Objective:Chronic periaortitis (CP) is a rare disease that is characterised by fibro-inflammatory tissue surrounding the abdominal aorta and has both non-aneurysmal (idiopathic retroperitoneal fibrosis [IRF]) and aneurysmal forms (inflammatory abdominal aortic aneurysm [IAAA]). We investigated whether toll-like receptor 4 (TLR-4) and vascular endothelial growth factor (VEGF) polymorphisms were associated with susceptibility to, and the clinical features of CP.Methods:One hundred and two CP patients and 200 healthy controls were molecularly genotyped for TLR-4 gene polymorphism (+896 A/G) (rs4986790), VEGF mutations +936 C/T (rs3025039) and -634 C/G (rs2010963), and an 18 base pair (bp) insertion/deletion (I/D) polymorphism at -2549 of the VEGF promoter region. The patients were grouped on the basis of the type of CP (IRF or IAAA), and the presence or absence of established atherosclerotic disease (ischemic heart disease, cerebrovascular disease, and peripheral arterial disease).Results:There were no significant differences in the distribution of the studied polymorphisms between the patients and controls. However, carriage of the +936 T allele was significantly more frequent in the patients with IRF than in those with IAAA (26.5% vs 5.3%; p = 0.046; OR 6.49 [95% CI 0.82-51.54]). There were significantly more carriers of the I allele among the patients with ureteral obstruction (83.8% vs 58.8%; p = 0.006; OR 3.63 [95% CI 1.42-9.28]) and those who received conservative treatment (48.5% vs 23.5%; p = 0.015; OR 3.06 [95% CI 1.22-7.721]) than among those without, and II homozygosity was significantly more frequent in the patients with deep vein thrombosis than in those without (30.4% vs 11.7%, p = 0.031; OR 3.31 [95% CI 1.07-10.21]).Conclusion:The VEGF +936 C/T polymorphism may be associated with an increased risk of developing the non-aneurysmal IRF form of CP. Carriers of the I allele and II homozygosity are respectively at increased risk of developing ureteral obstruction and deep vein thrombosis.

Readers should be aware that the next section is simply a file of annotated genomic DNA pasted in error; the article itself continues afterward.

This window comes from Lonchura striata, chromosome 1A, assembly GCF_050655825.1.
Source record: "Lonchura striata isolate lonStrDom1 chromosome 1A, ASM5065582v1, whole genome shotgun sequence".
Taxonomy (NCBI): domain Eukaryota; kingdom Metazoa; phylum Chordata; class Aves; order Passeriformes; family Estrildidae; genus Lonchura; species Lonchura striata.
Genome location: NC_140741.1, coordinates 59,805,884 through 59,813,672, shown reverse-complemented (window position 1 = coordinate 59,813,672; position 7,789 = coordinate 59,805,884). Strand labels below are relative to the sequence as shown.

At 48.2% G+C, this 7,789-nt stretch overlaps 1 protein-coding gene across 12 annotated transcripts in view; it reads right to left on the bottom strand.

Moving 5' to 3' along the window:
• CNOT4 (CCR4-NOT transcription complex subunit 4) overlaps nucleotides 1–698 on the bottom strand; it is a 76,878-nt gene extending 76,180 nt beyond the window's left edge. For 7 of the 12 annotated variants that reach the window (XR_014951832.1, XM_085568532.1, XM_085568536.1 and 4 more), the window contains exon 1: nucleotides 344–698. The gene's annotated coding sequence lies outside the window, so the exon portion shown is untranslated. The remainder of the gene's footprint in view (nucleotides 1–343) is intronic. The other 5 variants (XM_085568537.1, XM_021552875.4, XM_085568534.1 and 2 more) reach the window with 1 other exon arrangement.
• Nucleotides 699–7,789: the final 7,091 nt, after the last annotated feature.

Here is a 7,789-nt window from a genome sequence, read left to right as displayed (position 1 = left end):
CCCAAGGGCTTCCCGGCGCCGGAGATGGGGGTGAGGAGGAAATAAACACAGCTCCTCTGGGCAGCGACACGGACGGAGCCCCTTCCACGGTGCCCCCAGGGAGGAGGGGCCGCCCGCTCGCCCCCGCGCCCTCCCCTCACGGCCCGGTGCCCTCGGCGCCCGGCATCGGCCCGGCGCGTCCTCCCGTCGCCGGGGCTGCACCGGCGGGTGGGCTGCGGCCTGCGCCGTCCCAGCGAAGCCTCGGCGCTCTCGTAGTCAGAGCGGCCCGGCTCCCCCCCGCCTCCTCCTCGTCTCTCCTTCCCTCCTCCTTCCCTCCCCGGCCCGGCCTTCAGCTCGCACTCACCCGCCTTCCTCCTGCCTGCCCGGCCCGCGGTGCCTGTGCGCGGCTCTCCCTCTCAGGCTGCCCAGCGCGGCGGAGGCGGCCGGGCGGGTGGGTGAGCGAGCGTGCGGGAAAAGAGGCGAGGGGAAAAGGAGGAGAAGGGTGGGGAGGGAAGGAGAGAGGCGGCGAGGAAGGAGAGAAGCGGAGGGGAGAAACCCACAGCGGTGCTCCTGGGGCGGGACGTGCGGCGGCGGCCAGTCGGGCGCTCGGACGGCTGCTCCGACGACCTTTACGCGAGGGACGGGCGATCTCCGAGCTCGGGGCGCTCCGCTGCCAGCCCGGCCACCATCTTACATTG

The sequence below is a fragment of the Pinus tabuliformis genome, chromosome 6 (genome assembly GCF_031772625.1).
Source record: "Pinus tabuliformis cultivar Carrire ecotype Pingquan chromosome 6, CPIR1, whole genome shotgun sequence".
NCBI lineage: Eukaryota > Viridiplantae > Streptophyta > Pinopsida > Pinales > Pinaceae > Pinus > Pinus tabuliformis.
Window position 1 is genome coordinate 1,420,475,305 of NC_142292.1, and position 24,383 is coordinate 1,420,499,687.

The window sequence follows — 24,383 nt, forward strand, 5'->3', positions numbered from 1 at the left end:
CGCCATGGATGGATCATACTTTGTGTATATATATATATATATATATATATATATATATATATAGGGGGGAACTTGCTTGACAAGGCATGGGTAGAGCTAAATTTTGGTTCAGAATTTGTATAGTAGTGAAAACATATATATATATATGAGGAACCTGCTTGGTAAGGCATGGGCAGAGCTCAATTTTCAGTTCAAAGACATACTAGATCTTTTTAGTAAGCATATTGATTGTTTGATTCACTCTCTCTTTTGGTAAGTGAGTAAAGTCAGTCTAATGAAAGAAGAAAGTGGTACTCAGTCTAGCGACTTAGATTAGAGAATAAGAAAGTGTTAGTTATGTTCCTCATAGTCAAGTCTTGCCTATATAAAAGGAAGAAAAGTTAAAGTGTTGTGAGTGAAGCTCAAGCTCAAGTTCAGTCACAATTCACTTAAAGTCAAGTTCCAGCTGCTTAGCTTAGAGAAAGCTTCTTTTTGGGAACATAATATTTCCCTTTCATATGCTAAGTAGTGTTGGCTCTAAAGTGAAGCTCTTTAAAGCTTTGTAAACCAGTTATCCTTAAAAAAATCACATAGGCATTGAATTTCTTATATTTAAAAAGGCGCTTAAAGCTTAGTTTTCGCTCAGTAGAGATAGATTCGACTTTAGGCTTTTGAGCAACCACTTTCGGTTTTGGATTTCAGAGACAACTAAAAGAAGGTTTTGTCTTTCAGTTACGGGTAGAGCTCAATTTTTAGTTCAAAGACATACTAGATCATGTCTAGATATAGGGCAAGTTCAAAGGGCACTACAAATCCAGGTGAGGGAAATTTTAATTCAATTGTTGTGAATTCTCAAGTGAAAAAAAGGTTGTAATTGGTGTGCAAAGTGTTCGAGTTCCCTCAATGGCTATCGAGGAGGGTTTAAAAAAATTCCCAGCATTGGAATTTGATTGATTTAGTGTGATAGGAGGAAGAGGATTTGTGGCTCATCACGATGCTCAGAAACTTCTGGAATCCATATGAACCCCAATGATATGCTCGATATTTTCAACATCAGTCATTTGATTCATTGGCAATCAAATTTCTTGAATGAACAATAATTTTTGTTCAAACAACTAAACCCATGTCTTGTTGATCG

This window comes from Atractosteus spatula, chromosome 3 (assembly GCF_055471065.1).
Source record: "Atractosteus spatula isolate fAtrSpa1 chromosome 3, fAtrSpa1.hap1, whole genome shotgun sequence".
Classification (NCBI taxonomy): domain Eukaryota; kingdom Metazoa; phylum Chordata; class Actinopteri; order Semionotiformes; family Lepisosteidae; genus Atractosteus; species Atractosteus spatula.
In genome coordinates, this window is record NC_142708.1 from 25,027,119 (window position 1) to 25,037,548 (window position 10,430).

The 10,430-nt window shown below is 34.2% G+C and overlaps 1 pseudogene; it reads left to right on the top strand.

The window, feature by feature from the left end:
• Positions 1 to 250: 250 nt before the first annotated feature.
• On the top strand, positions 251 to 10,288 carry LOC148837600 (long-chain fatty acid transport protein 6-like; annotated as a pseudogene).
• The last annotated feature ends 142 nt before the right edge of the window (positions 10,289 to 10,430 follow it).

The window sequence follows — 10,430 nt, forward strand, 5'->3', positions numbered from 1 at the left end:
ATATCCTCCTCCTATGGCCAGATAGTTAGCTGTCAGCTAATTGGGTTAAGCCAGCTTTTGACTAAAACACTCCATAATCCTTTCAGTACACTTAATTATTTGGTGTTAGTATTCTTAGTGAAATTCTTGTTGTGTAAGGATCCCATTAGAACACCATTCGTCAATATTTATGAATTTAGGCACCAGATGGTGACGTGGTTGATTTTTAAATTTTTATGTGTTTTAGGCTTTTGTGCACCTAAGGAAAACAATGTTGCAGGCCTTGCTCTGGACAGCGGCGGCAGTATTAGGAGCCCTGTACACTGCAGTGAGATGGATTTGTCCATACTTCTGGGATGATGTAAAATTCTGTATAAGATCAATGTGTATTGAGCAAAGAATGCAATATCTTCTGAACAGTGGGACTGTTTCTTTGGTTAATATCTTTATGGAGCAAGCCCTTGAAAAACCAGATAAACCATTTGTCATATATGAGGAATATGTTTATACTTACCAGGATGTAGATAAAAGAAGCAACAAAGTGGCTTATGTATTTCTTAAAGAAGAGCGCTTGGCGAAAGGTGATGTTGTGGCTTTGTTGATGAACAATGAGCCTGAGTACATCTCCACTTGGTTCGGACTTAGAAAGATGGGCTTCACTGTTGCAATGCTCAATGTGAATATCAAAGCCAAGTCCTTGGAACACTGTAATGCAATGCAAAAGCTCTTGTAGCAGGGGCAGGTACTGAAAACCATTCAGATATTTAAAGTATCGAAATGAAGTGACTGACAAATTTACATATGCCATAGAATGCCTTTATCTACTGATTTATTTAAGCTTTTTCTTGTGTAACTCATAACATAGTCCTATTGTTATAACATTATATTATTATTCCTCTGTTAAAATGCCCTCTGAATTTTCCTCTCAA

ASJC Scopus subject areas
- Agricultural and Biological Sciences(all)
- Biochemistry, Genetics and Molecular Biology(all)